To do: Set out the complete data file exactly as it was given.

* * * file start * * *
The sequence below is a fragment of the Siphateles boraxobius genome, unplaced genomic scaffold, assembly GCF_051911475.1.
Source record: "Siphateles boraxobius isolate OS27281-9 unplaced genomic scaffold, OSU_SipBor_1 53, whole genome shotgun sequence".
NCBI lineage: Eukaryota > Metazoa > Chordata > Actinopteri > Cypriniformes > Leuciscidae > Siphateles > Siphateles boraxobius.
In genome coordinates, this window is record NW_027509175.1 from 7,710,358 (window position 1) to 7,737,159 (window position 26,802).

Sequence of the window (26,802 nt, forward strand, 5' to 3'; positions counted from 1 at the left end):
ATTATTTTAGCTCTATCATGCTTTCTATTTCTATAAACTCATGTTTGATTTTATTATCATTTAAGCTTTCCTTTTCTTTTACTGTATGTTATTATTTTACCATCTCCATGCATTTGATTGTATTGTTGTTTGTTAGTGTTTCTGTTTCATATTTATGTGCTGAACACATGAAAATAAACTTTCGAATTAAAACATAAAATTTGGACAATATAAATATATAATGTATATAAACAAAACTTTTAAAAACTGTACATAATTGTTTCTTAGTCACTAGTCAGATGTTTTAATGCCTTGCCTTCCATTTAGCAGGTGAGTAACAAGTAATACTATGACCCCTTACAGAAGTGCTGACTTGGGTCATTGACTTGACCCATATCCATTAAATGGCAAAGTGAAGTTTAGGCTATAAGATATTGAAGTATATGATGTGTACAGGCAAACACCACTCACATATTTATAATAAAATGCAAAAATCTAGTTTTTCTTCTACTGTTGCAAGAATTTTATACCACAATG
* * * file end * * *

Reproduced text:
The sequence below is a fragment of the Siphateles boraxobius genome, unplaced genomic scaffold, assembly GCF_051911475.1.
Source record: "Siphateles boraxobius isolate OS27281-9 unplaced genomic scaffold, OSU_SipBor_1 53, whole genome shotgun sequence".
NCBI lineage: Eukaryota > Metazoa > Chordata > Actinopteri > Cypriniformes > Leuciscidae > Siphateles > Siphateles boraxobius.
In genome coordinates, this window is record NW_027509175.1 from 7,710,358 (window position 1) to 7,737,159 (window position 26,802).

Sequence of the window (26,802 nt, forward strand, 5' to 3'; positions counted from 1 at the left end):
ATTATTTTAGCTCTATCATGCTTTCTATTTCTATAAACTCATGTTTGATTTTATTATCATTTAAGCTTTCCTTTTCTTTTACTGTATGTTATTATTTTACCATCTCCATGCATTTGATTGTATTGTTGTTTGTTAGTGTTTCTGTTTCATATTTATGTGCTGAACACATGAAAATAAACTTTCGAATTAAAACATAAAATTTGGACAATATAAATATATAATGTATATAAACAAAACTTTTAAAAACTGTACATAATTGTTTCTTAGTCACTAGTCAGATGTTTTAATGCCTTGCCTTCCATTTAGCAGGTGAGTAACAAGTAATACTATGACCCCTTACAGAAGTGCTGACTTGGGTCATTGACTTGACCCATATCCATTAAATGGCAAAGTGAAGTTTAGGCTATAAGATATTGAAGTATATGATGTGTACAGGCAAACACCACTCACATATTTATAATAAAATGCAAAAATCTAGTTTTTCTTCTACTGTTGCAAGAATTTTATACCACAATG